Republicans and Democrats both insist their candidate can win Pennsylvania, which, with 20 electoral votes, is tied with Illinois for the fifth-biggest electoral prize in the presidential election.
But the state has delivered for the Democrat in five straight presidential election wins, making it theoretically more predictable than ten states—Colorado, Florida, Indiana, Iowa, Nevada, New Hampshire, New Mexico, North Carolina, Ohio and Virginia—that have switched allegiances during the last three presidential elections.
Also, Obama's margin of victory in Pennsylvania in 2008 was wider—more than 10 percentage points—than it was in eight other states that supported him and which comprise 97 electoral votes of the 270 needed to win. Meanwhile, Obama lost Missouri by a fraction of a percentage point.
So should Pennsylvania be considered a swing state? Only time will tell.
"Here's what makes us intriguing and a state that will always receive attention," said Christopher Borick, a pollster and professor of political science at Muhlenberg College in Allentown. "While we've gone (to the) Democrat, the races (historically) have been close and the size in terms of electoral votes makes it hard to ignore."
The most recent independent poll, by Connecticut-based Quinnipiac University, showed Obama with a lead in Pennsylvania, 47 percent to 39 percent—a much stronger performance by the Democrat than in two other large states measured by the poll, Florida and Ohio.
For now, Obama and Democratic allies are making a bigger play in Pennsylvania—perhaps because the stakes are bigger here for him: Harry Truman in 1948 was the last Democratic presidential candidate to lose Pennsylvania but win the election.
So far in May, Obama has run three TV ads in Pennsylvania, while a pro-Obama super PAC, Priorities USA Action, has run one. A central part of the strategy seems to be aimed at winning over the blue-collar voters.
Two of the ads warn viewers about the failure of GST Steel, a Kansas City, Mo.-based company that went bankrupt and laid off 750 workers in 2001 after it was purchased by the private equity firm led by Mitt Romney.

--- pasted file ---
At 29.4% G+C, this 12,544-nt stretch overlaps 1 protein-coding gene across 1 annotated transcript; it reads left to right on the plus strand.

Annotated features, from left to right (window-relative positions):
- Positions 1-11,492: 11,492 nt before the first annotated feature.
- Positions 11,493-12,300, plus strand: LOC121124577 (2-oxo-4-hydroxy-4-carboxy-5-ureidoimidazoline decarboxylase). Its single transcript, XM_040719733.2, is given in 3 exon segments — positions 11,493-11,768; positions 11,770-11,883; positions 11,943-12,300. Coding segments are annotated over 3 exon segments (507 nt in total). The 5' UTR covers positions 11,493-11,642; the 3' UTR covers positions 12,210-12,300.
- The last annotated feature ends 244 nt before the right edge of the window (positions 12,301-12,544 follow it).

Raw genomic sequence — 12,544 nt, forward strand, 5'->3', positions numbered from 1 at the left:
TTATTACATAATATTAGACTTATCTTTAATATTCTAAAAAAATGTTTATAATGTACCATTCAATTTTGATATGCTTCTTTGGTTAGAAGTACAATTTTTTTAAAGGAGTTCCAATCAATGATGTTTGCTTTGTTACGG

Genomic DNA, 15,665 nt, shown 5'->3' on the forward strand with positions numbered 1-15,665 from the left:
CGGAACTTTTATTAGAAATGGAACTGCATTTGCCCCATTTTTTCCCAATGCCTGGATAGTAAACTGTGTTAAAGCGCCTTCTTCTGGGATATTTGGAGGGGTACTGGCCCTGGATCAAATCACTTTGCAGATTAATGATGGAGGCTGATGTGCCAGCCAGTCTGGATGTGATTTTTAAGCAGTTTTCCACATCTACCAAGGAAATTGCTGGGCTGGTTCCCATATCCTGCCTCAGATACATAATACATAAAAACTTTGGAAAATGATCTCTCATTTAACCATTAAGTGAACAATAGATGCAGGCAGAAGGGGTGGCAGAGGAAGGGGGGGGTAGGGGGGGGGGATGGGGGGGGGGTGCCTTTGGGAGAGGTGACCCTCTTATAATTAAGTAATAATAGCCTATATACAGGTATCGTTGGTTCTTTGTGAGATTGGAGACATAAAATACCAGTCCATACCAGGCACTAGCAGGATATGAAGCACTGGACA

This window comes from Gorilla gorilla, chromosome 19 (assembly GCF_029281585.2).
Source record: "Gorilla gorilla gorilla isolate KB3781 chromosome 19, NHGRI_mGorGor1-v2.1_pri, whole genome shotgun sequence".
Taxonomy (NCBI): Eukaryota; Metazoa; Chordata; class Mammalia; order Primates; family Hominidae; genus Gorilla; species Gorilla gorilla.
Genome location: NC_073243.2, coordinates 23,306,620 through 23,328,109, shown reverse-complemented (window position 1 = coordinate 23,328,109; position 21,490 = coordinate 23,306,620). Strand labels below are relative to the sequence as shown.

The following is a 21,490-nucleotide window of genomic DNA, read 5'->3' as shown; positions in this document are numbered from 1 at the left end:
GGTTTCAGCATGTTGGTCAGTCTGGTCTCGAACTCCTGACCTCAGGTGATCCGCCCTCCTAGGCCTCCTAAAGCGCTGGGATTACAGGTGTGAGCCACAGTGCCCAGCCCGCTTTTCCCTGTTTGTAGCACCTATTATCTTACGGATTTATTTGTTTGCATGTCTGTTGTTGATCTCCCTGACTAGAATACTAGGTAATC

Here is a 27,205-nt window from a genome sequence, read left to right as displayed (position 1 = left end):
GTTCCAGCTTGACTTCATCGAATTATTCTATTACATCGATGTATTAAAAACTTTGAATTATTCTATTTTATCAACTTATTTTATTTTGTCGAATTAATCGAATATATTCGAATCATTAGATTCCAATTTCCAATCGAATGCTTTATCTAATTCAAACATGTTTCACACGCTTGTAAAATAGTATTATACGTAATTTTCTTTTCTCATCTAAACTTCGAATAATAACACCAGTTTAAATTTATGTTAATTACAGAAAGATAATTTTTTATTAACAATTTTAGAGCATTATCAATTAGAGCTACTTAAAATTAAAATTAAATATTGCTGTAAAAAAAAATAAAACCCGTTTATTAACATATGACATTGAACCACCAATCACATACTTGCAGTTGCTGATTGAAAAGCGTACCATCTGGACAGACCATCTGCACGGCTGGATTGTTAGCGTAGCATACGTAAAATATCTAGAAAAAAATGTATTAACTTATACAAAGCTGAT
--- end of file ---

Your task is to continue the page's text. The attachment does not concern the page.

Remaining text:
A second Obama ad playing in Pennsylvania recounts the country's economic collapse and then its recovery. In particular, it singles out the auto industry, spot-lit by file footage of Obama speaking at what looks like an industrial setting and saying, "Don't bet against the American worker."
Groups that lobby for automakers estimate that 20,000 Pennsylvanians are employed directly or indirectly in manufacturing by the industry, plus another 20,000 in dealerships.
"Pennsylvania is competitive, there's no doubt about that," said Bill Burton, the senior strategist for Priorities USA Action who also worked on Obama's 2008 campaign and at the White House. "I feel he will win Pennsylvania, but it's going to be a fight and we want to make sure we're on the battlefield."
Romney and his super PAC ally, Restore Our Future, spent heavily on TV ads for several days in April until Rick Santorum pulled out of the GOP primary.
Now that the general election campaign is under way, both the campaign and the super PAC have begun running ads, but not in Pennsylvania.
Last week, an independent group that supports Romney, Crossroads GPS, announced ads against Obama in 10 states, including Pennsylvania.
The first ad—it's also running in Colorado, Florida, Iowa, Michigan, Nevada, New Hampshire, North Carolina, Ohio and Virginia—targets various promises that Obama made, and calls those promises broken.
A spokesman for the group, Jonathan Collegio, wouldn't say whether he thinks Romney will win Pennsylvania, or whether the state should be considered a swing state.
"You run an ad where you know citizens and public officials will be paying attention and we know Barack Obama is paying attention to Pennsylvania," Collegio said. "Therefore, that's a great place to run an ad."
Marc Levy covers politics for The Associated Press in Harrisburg. He can be reached at mlevy(at)ap.org.